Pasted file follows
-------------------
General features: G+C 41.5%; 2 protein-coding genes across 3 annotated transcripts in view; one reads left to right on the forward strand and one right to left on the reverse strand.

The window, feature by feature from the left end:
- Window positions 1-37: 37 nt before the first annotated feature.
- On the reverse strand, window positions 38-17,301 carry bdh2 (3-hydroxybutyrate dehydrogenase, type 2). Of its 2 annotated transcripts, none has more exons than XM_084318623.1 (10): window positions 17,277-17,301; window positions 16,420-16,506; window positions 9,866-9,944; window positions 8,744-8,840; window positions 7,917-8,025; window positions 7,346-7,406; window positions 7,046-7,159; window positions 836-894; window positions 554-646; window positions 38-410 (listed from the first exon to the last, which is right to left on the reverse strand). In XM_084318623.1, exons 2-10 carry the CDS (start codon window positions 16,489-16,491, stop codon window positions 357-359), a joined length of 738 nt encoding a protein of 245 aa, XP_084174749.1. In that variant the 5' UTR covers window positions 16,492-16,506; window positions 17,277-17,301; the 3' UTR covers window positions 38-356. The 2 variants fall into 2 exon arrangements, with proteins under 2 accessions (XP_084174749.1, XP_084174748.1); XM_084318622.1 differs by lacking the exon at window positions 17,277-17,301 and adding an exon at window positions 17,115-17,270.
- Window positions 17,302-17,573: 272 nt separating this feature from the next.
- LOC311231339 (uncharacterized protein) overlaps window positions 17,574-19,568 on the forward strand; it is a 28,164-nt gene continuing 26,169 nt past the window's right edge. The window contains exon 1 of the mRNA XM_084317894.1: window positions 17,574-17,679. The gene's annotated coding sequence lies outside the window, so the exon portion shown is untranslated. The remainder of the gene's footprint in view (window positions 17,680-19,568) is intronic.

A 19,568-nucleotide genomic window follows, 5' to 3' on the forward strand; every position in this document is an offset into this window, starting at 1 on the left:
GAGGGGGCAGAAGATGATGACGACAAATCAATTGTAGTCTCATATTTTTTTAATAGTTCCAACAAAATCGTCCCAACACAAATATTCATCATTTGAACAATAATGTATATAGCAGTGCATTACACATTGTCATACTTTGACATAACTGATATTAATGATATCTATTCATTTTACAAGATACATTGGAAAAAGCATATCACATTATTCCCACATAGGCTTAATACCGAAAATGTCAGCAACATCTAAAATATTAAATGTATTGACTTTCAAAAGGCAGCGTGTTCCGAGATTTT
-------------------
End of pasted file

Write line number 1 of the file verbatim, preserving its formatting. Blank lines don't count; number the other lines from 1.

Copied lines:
General features: G+C 41.5%; 2 protein-coding genes across 3 annotated transcripts in view; one reads left to right on the forward strand and one right to left on the reverse strand.